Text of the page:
Hydrogen is a clean and versatile energy carrier that can be used for various purposes, such as electricity generation, transportation, and industrial processes. However, hydrogen as a fuel faces many challenges and barriers, such as high production costs, lack of infrastructure, policy uncertainty, and safety issues.
Most of the hydrogen produced today comes from fossil fuels, such as natural gas and coal, which emit greenhouse gases and contribute to climate change. Even when hydrogen is used in fuel cells, it can emit NOx, which is a group of nitrogen oxides that are harmful to human health and the environment.
One pound of nitrous oxide (N2O), a type of NOx, can cause 265 times more global warming than one pound of carbon dioxide. Hydrogen also generates pollution when it is burned, as it produces more NOx emissions than natural gas. Therefore, hydrogen is not a clean fuel in every sense.
Many countries around the world are investing in hydrogen as a potential solution to reduce their dependence on fossil fuels and achieve their net-zero emissions targets. The Gulf States are among them, as they have abundant solar resources that can be used to produce green hydrogen through electrolysis of water.
A new fuel source
Green hydrogen is the most environmentally friendly way to produce hydrogen, as it does not emit any carbon or other pollutants. BBC reports that Saudi Arabia is planning to use hydrogen as a new fuel source. The hydrogen will be green, meaning that it will be extracted from water using renewable energy.
The process involves using electricity from solar or wind power to separate hydrogen and oxygen molecules in water. The green hydrogen will be used to power Neom, a futuristic city that costs $500 billion, and also exported to other countries. Oman, another Gulf nation, is also aiming to build the world’s largest green hydrogen plant.
However, Gulf States, as well as other oil-producing countries, should also be aware of the limitations and risks of relying too much on hydrogen as an alternative to fossil fuels. First of all, fossil fuels are finite resources that will eventually run out.
According to some estimates, oil, gas and coal will be exhausted by 2072, 2075 and 2136 respectively. These dates may vary depending on the consumption patterns and the discovery of new reserves, but they indicate that the world needs to prepare for a post-fossil fuel era.
Secondly, hydrogen is not a primary energy source, but an energy carrier that needs to be produced from other sources. Therefore, it is not always efficient or optimal to convert renewable energy to hydrogen and then use it as a fuel. It is often better to use renewable energy directly when possible, such as in electric vehicles or grid-connected applications.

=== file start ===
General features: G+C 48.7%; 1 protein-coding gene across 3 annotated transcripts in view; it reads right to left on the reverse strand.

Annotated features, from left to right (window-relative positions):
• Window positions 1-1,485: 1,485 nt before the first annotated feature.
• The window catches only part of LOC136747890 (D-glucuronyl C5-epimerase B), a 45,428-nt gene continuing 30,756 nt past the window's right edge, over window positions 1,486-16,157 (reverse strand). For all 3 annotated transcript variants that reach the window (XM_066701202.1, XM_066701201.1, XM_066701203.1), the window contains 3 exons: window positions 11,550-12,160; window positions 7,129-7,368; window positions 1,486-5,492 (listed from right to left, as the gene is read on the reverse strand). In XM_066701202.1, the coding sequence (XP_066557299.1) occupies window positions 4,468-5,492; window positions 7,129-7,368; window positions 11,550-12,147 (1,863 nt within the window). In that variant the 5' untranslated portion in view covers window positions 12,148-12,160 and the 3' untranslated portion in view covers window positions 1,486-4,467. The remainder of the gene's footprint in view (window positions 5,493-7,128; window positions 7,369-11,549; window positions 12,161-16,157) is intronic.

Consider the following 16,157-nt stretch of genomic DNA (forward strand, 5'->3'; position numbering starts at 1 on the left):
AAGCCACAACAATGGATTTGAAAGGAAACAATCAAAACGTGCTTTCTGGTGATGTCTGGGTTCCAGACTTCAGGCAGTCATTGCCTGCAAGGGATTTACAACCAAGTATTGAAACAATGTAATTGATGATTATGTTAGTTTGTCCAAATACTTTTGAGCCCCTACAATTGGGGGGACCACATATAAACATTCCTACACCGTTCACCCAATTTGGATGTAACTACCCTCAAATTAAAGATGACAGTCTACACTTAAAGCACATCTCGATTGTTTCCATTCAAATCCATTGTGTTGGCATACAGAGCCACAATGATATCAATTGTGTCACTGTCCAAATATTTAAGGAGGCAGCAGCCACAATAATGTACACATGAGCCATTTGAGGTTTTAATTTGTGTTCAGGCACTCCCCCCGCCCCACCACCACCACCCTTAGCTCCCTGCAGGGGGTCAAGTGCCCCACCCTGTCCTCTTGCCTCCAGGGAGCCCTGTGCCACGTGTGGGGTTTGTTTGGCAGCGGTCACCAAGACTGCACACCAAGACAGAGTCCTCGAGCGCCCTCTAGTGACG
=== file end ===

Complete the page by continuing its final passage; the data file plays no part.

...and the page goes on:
A complement to electrification
Hydrogen should be used as a complement to electrification, not a substitute for it. Hydrogen should be prioritised for those applications where direct electrification is not possible or practical, such as heavy industry, long-distance transport and seasonal energy storage.
Thirdly, hydrogen is not a mature technology yet and requires more research and development to reduce costs and increase efficiency and sustainability.
Hydrogen technologies and solutions need to overcome technical challenges, such as improving the durability and performance of fuel cells and electrolysers, developing new materials and catalysts, enhancing hydrogen storage and distribution systems, and ensuring safety standards and regulations.
Moreover, hydrogen needs to compete with other low-carbon technologies and solutions, such as batteries, biofuels, synthetic fuels, nuclear power, carbon capture and storage (CCS), and carbon capture and utilisation (CCU).
Therefore, countries should realise that hydrogen is not a silver bullet that can solve all their energy problems. Hydrogen is a promising option that can play a key role in decarbonising some sectors of the economy that are hard to electrify. However, hydrogen also faces many challenges and barriers that need to be addressed through innovation and collaboration.
The Gulf States should diversify their energy portfolio and explore different options and sources for producing hydrogen in a sustainable way.
They should also continue relying on solar power and other renewable sources that can provide clean and abundant energy for their own needs and for exporting green hydrogen to other regions.
— Dr Abdullah Belhaif Al Nuaimi is a former UAE minister of Infrastructure Development and for Climate Change and Environment